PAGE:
Russia plans to build floating nuclear power stations in the Arctic in order to exploit its oil and gas reserves. The power stations, which will consist of two nuclear reactors atop a steel platform, will allow Gazprom to power its drills in the Arctic’s notoriously difficult waters. The floats would also maintain their own waste and only need to be serviced every 12-14 years.
The first nuclear power plant prototype will be finished next year. Four more are scheduled to be built following an agreement between the state nuclear corporation, Rosatom, and Yakutiya, a republic in northern Siberia.
Environmentalists were up in arms over the announcement, as a nuclear accident in the Arctic could be a disaster. A spokesperson from Bellona, a Norwegian environmental NGO, commented on Russia’s plan:
“It is highly risky. The risk of a nuclear accident on a floating power plant is increased. The plants’ potential impact on the fragile Arctic environment through emissions of radioactivity and heat remains a major concern. If there is an accident, it would be impossible to handle.”
When the Chernobyl incident occured in 1986, nuclear fallout poisoned the grass in the northern tundra of Scandinavia hundreds of miles away, permanently devastating the local Sami economic activity of reindeer herding.
A more likely occurence in regards to the floating power stations, though, is the dumping of radioactive waste directly into the water. Russia has a history of allowing nuclear submarines to simply decompose in the ocean like radioactive time bombs, despite British offers to help manage their decommisioning and clean-up.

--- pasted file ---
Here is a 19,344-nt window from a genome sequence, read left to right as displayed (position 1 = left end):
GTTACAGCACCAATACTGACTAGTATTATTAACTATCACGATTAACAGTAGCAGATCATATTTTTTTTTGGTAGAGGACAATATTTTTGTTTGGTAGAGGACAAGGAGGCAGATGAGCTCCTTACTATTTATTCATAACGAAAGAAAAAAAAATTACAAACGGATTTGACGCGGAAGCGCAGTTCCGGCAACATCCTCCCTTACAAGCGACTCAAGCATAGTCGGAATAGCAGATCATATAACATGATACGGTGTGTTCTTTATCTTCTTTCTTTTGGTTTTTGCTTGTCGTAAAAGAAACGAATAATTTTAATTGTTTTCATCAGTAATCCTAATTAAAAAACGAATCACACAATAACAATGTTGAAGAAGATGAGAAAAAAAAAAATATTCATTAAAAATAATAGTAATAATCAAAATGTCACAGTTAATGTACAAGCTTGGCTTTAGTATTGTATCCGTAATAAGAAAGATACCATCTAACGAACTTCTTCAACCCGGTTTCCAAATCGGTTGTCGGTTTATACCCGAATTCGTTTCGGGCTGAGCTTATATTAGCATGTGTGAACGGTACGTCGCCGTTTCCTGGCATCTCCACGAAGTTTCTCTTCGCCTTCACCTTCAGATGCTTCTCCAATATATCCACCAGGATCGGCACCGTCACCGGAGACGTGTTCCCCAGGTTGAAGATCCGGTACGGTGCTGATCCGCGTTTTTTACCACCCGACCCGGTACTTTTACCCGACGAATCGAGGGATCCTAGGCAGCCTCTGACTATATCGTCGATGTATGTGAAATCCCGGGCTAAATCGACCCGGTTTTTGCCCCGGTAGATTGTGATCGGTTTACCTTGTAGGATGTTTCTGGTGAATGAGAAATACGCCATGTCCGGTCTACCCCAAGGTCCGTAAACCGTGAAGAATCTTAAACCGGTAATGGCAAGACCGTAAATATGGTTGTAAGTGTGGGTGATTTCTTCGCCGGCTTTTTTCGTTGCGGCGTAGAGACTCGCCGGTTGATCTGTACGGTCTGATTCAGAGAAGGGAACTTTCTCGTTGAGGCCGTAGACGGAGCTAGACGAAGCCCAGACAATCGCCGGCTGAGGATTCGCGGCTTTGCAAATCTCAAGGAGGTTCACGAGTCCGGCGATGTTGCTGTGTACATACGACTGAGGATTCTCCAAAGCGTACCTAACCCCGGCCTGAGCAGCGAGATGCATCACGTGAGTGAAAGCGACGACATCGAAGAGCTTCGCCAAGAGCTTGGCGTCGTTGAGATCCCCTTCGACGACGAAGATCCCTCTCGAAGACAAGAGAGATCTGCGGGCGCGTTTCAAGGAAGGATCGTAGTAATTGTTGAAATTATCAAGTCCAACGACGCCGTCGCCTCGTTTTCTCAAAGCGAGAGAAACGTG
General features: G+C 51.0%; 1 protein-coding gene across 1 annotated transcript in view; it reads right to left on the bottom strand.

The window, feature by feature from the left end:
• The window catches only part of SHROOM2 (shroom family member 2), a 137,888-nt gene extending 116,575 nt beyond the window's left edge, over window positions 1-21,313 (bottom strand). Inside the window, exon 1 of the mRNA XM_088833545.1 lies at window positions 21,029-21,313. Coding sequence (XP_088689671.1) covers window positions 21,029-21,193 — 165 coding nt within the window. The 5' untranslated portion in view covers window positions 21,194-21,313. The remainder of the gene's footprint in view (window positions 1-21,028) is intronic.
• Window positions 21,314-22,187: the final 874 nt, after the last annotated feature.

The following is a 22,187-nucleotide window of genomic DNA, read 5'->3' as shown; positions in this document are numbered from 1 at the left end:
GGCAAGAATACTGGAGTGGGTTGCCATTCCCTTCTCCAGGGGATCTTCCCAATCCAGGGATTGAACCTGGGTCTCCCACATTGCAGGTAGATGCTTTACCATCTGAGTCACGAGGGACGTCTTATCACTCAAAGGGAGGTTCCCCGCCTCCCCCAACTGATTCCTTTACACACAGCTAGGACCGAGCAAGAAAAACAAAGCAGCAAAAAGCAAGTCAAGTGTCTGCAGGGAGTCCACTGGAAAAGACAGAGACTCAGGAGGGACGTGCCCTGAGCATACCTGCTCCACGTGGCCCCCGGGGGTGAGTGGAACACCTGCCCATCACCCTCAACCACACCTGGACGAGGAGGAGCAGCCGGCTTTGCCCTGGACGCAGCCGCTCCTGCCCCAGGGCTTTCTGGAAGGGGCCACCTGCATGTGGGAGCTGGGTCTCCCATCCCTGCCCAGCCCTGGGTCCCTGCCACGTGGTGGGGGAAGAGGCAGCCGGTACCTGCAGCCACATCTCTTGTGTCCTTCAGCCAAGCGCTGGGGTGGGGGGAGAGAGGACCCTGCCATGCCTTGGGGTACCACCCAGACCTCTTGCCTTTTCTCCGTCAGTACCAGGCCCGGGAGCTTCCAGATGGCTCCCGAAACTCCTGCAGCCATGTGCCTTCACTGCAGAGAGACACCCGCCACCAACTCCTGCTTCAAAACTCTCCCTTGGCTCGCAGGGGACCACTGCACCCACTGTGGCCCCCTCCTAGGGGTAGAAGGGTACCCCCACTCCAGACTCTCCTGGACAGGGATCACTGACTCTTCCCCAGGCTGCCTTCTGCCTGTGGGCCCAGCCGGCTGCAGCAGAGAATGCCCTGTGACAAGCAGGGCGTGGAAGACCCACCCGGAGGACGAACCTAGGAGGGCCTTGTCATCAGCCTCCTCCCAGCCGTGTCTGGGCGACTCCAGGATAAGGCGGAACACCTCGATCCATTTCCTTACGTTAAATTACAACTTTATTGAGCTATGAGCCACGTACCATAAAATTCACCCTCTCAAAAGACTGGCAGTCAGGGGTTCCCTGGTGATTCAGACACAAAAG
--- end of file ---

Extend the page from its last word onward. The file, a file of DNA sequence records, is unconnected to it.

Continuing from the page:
There is currently a multilateral effort underway to clean up nuclear waste in the Kola Peninsula, but Russia still allows a good amount of nuclear reactors to decay into the environment.
Russia is also considering constructing nuclear power plants on land to provide energy for its settlements in the North. In the eyes of the West, it seems that Russia is living up to its reputation of completely disregarding the environment – particularly in an area as sensitive as the Arctic.
Russia to build floating Arctic nuclear power stations, The Guardian
Russia Plans to Power Arctic Oil Drilling With Floating Nuclear Plants, Discover Magazine